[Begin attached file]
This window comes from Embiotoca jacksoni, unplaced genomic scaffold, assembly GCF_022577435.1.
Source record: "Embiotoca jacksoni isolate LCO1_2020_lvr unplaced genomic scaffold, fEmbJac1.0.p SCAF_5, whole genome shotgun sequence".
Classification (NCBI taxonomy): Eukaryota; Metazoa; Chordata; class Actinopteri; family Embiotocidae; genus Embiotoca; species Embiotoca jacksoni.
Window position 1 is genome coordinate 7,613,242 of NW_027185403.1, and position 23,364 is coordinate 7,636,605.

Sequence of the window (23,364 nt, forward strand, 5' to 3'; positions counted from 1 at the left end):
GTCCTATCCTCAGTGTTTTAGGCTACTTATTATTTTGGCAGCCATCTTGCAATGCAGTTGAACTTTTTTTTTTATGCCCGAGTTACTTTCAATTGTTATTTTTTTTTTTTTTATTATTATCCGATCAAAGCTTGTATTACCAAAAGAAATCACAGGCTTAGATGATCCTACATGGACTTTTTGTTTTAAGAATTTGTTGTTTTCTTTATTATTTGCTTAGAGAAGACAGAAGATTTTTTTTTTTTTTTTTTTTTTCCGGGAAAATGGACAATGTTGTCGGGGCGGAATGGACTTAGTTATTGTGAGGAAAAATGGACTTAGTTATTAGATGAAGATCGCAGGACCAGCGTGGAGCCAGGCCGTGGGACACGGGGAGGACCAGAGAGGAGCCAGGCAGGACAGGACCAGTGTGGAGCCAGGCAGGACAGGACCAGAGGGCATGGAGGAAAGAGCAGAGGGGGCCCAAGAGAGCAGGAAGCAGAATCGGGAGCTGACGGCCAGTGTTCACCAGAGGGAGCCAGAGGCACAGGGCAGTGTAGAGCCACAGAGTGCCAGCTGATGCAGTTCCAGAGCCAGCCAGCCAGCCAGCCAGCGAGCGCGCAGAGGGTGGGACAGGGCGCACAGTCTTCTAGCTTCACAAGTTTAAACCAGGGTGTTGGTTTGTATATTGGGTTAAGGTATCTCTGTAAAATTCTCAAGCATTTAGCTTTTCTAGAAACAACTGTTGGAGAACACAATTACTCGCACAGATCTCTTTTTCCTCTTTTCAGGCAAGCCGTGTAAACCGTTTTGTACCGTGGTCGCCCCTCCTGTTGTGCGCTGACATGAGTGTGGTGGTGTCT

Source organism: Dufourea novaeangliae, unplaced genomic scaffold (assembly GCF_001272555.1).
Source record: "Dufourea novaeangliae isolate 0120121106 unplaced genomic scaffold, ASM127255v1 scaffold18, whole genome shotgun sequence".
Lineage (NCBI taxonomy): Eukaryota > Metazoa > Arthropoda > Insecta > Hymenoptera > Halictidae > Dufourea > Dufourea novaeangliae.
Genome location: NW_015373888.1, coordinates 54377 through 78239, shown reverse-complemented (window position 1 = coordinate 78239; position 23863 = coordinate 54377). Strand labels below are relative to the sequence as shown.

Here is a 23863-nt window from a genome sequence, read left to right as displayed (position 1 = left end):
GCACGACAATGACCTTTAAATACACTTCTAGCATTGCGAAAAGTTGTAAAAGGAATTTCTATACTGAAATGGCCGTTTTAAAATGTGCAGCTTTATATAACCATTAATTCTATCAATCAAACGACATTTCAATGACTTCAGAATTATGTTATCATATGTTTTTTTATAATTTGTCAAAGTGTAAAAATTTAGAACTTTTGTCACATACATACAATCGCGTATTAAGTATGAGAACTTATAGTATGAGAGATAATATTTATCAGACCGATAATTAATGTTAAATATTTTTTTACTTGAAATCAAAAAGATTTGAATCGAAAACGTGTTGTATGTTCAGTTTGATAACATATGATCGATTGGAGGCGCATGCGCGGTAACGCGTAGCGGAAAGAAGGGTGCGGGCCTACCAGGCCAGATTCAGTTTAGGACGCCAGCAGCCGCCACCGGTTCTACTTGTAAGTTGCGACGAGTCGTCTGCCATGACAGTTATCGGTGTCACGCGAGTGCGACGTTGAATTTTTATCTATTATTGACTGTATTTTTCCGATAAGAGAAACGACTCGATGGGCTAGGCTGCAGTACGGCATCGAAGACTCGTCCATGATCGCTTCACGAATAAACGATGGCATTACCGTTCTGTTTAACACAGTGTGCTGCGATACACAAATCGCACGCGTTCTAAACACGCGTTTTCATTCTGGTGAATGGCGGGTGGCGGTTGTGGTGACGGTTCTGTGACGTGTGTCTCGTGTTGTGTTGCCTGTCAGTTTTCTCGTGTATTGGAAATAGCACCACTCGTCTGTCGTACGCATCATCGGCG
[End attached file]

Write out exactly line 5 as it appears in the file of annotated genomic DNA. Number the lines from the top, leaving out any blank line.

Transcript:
Sequence of the window (23,364 nt, forward strand, 5' to 3'; positions counted from 1 at the left end):